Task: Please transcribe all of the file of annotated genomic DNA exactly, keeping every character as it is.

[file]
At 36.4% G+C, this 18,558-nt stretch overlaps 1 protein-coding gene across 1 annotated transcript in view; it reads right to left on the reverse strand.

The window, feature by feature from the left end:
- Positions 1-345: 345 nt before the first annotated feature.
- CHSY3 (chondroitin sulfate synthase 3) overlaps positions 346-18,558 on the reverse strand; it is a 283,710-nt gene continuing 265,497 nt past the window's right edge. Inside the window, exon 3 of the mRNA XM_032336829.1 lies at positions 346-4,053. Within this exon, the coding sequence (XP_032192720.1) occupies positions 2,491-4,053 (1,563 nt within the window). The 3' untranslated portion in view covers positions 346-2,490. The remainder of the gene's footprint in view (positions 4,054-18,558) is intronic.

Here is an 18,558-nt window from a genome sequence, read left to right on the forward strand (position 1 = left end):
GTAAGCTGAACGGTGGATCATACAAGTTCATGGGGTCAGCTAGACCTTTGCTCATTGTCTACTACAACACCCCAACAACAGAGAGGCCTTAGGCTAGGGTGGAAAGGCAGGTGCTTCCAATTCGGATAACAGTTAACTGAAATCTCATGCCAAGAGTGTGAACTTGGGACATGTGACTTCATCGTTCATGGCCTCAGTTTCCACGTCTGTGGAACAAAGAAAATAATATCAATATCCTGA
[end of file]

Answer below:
At 36.4% G+C, this 18,558-nt stretch overlaps 1 protein-coding gene across 1 annotated transcript in view; it reads right to left on the reverse strand.

The window, feature by feature from the left end:
- Positions 1-345: 345 nt before the first annotated feature.
- CHSY3 (chondroitin sulfate synthase 3) overlaps positions 346-18,558 on the reverse strand; it is a 283,710-nt gene continuing 265,497 nt past the window's right edge. Inside the window, exon 3 of the mRNA XM_032336829.1 lies at positions 346-4,053. Within this exon, the coding sequence (XP_032192720.1) occupies positions 2,491-4,053 (1,563 nt within the window). The 3' untranslated portion in view covers positions 346-2,490. The remainder of the gene's footprint in view (positions 4,054-18,558) is intronic.

Here is an 18,558-nt window from a genome sequence, read left to right on the forward strand (position 1 = left end):
GTAAGCTGAACGGTGGATCATACAAGTTCATGGGGTCAGCTAGACCTTTGCTCATTGTCTACTACAACACCCCAACAACAGAGAGGCCTTAGGCTAGGGTGGAAAGGCAGGTGCTTCCAATTCGGATAACAGTTAACTGAAATCTCATGCCAAGAGTGTGAACTTGGGACATGTGACTTCATCGTTCATGGCCTCAGTTTCCACGTCTGTGGAACAAAGAAAATAATATCAATATCCTGA